IngredientsYields: 4 servings
- 4-5 pounds meaty beef bones (shank, neck, shoulder, or knuckle)
- 2 tablespoons olive oil
- 1 onion, coarsely chopped
- 2 carrots, peeled and coarsely chopped
- 2 stalks celery, chopped
- 1 onion, peeled
- 3 tomatoes, chopped
- 1 large leek, white part and part of the green, coarsely chopped
- 1 teaspoon black peppercorns
- 2 teaspoons salt (or to taste)
- 2 garlic cloves
- 1 sprig fresh rosemary
- 1 sprig fresh cilantro
- 1 sprig fresh parsley
- 1 sprig fresh basil
- 1 sprig fresh tarragon
- 1 bay leaf
Knowing how to make a deep, rich beef broth is important to chefs because it is the foundation of so many recipes. If you can, use a variety of beef bones as each one will contribute its own unique flavor and texture to the broth. Don’t skip the roasting step which greatly intensifies the flavors and deep brown color of the broth.
Preheat oven to 450° F.
Place beef bones in a large roasting pan and drizzle lightly with olive oil. Roast in the oven uncovered for 30 minutes, turning and basting several times.
Mix in the chopped onion, carrots, and celery and continue roasting for 20, turning and basting occasionally to brown evenly.
Transfer the bones, meat and vegetables into a large stock pot.
Deglaze the pan by adding half cup water, and using a wooden spoon or silicone spatula, scrape and dissolve all the food particles in the pan. Add the deglazing liquid to the stockpot along with enough water to completely cover the meat bones.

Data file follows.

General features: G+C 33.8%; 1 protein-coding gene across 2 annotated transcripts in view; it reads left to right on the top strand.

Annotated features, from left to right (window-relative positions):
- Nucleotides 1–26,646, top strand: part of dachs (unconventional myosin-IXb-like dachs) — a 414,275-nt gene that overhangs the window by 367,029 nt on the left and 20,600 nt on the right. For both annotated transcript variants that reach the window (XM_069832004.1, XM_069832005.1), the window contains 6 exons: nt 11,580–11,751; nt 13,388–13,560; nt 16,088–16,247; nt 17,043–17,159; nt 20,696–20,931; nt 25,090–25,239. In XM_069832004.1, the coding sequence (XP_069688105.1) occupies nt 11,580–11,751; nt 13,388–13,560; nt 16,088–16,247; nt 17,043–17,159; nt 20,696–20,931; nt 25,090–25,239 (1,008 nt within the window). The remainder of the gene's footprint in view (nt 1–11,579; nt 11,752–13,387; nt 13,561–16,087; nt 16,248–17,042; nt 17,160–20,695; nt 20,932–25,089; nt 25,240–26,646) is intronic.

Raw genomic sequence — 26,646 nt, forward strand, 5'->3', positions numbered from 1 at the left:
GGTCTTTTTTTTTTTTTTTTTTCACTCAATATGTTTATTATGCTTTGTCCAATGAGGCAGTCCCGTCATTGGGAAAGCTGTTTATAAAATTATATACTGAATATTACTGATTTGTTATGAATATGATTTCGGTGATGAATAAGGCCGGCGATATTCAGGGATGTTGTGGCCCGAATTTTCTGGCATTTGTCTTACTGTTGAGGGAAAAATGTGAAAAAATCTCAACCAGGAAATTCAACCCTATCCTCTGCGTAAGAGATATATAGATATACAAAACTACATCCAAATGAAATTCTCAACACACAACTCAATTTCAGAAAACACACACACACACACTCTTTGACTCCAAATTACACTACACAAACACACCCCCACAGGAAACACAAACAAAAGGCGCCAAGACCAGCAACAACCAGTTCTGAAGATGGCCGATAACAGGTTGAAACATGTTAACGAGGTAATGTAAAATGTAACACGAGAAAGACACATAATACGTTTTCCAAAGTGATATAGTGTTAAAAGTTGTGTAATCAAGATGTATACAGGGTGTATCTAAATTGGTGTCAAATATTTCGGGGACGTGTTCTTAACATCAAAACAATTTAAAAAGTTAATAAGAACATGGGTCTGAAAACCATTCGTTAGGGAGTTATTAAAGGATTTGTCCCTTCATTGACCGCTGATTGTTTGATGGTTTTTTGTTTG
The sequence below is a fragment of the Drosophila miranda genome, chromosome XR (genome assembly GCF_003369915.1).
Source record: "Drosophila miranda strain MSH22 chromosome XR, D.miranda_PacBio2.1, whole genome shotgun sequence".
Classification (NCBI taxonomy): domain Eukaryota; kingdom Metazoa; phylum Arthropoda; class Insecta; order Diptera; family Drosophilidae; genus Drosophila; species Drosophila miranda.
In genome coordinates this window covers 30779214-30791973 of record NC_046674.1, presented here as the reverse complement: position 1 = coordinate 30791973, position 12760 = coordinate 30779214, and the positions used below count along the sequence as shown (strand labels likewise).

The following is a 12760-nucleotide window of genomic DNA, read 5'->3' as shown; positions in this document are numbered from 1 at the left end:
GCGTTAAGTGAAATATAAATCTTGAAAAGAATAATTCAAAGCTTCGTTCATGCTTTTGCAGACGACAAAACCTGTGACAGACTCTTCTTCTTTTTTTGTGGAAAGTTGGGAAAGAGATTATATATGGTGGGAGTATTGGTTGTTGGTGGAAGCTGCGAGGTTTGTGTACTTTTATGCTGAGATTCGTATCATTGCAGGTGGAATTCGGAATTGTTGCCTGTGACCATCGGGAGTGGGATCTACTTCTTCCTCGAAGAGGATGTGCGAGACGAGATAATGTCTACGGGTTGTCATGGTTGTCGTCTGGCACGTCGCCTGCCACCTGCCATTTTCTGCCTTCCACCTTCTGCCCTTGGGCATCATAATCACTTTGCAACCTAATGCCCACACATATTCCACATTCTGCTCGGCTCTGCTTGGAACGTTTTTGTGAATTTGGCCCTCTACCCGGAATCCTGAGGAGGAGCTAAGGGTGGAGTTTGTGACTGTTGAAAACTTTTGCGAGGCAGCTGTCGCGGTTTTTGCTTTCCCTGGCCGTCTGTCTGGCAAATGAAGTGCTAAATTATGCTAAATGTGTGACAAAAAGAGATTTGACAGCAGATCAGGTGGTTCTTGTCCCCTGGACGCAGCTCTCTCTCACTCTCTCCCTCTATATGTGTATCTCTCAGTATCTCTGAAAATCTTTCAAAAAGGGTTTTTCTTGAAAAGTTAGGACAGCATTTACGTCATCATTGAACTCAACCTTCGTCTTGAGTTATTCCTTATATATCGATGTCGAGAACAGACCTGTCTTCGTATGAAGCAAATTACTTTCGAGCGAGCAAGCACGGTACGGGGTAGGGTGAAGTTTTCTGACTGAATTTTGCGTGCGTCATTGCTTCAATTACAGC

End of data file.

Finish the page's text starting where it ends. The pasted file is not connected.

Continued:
Cut the unpeeled onion in half and place cut side down in a 10-inch non-stick skillet. Cook on high heat just until the bottom of the onion is black. Add the onion into the stock pot with the other vegetables.
Bring the mixture to a boil, then reduce the heat and simmer for 10 minutes, skimming any impurities from the surface of the broth.
Add the tomatoes, leeks, peppercorns, salt, garlic and fresh herbs into the stockpot and stir to make sure they are submerged into the liquid.
Bring the mixture back to a simmer and let cook for 3 ½ to 4 hours, skimming the surface of fat and impurities as necessary.
Check the seasonings and adjust as necessary. Strain the liquid through a fine-meshed strainer to remove the meat and vegetables. Allow the broth to cool to room temperature, then place in the refrigerator. Once chilled, note that the excess fat will rise and harden on the surface and can be easily removed. Broth can be frozen or refrigerated.